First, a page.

Many of us have had our hearts broken. And that’s’ perfectly fine, since if you were able to simply move on after losing a person you love, you’d probably be a sociopath. Still, while being left by the person you love is definitely a traumatic experience (you live and you learn), the death of a loved one is usually far more traumatic and terrifying.
And while “having your heart broken” sounds like it’s a fairly romanticized way of putting it, it turns out that that might actually happen, in a way. According to a team of researchers from the Aarhus University in Denmark, losing a loved one can kill you via broken heart. Literally.
You can die of a broken heart
According to the team of researchers, people who recently lost a partner, within thirty days, are 41 percent more likely to develop arrhythmia or other heartbeat related symptoms than those not mourning a loved one. And the more unexpected the death was, the higher the risk.
Plus, sort of unexpectedly, people; under the age of sixty are at the highest risk, doubling their chances in comparison to other groups. Still, as the saying goes, time does heal a broken heart. So, the irregularities will start tapering off after the first two weeks, with everything returning to normal in about a year.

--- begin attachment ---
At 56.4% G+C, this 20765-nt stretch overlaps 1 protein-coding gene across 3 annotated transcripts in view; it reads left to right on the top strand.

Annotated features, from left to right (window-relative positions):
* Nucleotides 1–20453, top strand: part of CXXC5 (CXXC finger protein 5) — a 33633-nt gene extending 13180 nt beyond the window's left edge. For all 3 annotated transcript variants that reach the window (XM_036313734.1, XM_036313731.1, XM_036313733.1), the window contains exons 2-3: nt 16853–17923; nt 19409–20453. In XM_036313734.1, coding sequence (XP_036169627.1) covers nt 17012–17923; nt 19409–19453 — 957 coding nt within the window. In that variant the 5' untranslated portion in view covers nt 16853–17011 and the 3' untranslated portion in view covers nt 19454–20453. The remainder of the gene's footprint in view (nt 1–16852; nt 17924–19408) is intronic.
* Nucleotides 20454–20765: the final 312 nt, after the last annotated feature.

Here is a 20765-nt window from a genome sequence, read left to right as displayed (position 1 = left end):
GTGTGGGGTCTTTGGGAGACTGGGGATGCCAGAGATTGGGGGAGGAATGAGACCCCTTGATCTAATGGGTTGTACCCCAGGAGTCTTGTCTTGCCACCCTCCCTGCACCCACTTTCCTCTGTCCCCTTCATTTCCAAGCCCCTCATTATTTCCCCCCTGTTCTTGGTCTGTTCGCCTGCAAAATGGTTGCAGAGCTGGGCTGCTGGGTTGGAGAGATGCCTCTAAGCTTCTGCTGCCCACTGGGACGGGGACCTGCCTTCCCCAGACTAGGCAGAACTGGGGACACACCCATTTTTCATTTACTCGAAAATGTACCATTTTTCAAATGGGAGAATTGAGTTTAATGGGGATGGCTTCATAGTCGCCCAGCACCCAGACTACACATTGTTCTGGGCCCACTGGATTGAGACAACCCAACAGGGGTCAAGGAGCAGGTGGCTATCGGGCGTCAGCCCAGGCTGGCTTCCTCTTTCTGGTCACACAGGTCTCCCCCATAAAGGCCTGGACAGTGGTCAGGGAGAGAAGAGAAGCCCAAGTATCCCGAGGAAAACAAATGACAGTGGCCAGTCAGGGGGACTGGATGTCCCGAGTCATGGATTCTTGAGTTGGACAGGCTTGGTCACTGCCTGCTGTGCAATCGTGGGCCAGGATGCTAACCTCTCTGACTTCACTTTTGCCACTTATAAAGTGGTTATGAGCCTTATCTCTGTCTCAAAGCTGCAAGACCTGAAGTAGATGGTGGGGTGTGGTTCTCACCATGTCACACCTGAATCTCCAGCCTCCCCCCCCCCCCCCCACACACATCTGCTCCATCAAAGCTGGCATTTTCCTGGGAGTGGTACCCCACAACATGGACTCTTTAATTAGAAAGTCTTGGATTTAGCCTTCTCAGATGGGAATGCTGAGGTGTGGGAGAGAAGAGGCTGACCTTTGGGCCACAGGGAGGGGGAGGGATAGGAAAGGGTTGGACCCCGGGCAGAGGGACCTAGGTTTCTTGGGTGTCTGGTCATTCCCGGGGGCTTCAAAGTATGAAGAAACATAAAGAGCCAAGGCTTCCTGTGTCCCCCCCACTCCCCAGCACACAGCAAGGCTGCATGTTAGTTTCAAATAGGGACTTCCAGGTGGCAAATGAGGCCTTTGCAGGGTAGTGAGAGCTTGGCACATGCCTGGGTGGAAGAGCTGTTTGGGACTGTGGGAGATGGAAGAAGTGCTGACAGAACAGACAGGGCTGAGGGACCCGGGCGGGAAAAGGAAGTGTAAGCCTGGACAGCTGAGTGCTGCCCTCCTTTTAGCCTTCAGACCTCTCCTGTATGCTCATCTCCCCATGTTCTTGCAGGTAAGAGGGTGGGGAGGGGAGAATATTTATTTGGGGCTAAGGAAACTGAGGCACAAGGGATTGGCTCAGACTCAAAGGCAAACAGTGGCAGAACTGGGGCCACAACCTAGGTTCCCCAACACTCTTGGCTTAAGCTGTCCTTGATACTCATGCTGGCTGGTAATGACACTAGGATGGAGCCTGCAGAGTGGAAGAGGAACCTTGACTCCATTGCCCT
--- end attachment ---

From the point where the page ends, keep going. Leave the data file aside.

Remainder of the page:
For the study, published in the Open Heart journal on Tuesday, the research team looked at the medical archives of Danish patients from 1995 to 2014. Out of the 88,612 cases of people diagnosed with atrial fibrillations, 17,478 had lost a loving partner in the past year. The team also went over data from the Danish Civil Registration System.
The team was able to determine whether the patients lived with the partner or not, if they had died recently, how long after the partner’s death the atrial fibrillations began, if the surviving partner died from the condition, how old they were, and even how unexpected the partner’s death was.
Even if they managed to gather so much information, the fact that the study was a meta-analysis didn’t really allow the team to pinpoint the physiological mechanism responsible for their discovery. They do have some pretty plausible theories, none of them actually confirmable, however.
One idea would be that the partner’s death affected basic hormonal processes that can alter a heartbeat (like adrenalin. Another theory would be that the acute mental stress caused an imbalance in the part of the nervous system responsible for controlling the heart rate and the electrical pathways that run through the heart.
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